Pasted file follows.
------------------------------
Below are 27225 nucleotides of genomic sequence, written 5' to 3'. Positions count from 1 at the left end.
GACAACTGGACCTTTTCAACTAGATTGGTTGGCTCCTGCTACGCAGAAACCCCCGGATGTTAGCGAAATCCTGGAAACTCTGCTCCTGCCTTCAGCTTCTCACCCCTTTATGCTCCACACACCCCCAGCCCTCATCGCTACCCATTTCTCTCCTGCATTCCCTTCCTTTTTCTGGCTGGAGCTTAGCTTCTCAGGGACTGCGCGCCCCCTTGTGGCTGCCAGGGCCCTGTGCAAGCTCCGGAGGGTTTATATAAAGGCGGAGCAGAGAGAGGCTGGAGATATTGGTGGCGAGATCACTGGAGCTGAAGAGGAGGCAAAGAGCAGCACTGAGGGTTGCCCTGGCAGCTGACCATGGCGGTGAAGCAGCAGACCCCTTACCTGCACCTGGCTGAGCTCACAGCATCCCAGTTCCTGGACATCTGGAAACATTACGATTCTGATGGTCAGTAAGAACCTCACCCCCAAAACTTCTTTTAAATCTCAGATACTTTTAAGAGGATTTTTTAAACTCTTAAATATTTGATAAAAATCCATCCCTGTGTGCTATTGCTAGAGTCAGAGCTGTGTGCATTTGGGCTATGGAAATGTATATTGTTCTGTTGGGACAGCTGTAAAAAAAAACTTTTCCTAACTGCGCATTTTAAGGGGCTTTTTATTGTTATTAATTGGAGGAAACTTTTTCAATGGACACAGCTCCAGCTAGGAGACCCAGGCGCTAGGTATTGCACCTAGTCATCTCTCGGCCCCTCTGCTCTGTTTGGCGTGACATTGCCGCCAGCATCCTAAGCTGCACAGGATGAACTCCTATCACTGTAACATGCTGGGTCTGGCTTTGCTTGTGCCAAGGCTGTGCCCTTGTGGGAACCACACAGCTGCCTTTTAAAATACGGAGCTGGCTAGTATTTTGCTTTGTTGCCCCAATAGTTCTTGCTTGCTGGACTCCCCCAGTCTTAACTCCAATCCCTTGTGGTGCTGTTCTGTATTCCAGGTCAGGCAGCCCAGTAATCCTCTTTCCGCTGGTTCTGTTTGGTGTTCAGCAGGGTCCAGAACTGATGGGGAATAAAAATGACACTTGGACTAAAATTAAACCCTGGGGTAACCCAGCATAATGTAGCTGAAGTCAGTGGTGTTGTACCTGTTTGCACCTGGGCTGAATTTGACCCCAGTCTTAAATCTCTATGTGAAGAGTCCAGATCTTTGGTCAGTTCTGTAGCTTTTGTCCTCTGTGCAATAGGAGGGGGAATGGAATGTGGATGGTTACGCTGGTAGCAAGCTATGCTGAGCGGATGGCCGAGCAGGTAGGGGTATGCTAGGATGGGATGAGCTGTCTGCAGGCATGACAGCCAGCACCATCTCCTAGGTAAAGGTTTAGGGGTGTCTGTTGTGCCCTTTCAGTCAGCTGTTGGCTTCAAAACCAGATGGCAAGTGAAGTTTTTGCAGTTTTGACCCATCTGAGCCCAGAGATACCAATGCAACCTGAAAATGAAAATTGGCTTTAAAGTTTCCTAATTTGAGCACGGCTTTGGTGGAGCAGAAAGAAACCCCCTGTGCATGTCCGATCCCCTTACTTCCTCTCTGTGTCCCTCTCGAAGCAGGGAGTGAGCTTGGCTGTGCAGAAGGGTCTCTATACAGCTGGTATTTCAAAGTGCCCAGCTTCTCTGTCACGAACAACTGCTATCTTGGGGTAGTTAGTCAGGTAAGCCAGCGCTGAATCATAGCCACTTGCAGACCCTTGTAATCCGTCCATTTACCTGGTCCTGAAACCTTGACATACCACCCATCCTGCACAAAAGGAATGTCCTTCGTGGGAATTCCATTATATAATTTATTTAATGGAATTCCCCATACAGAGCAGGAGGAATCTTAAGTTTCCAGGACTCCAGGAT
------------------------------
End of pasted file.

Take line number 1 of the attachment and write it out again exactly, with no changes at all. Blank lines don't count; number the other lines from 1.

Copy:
Below are 27225 nucleotides of genomic sequence, written 5' to 3'. Positions count from 1 at the left end.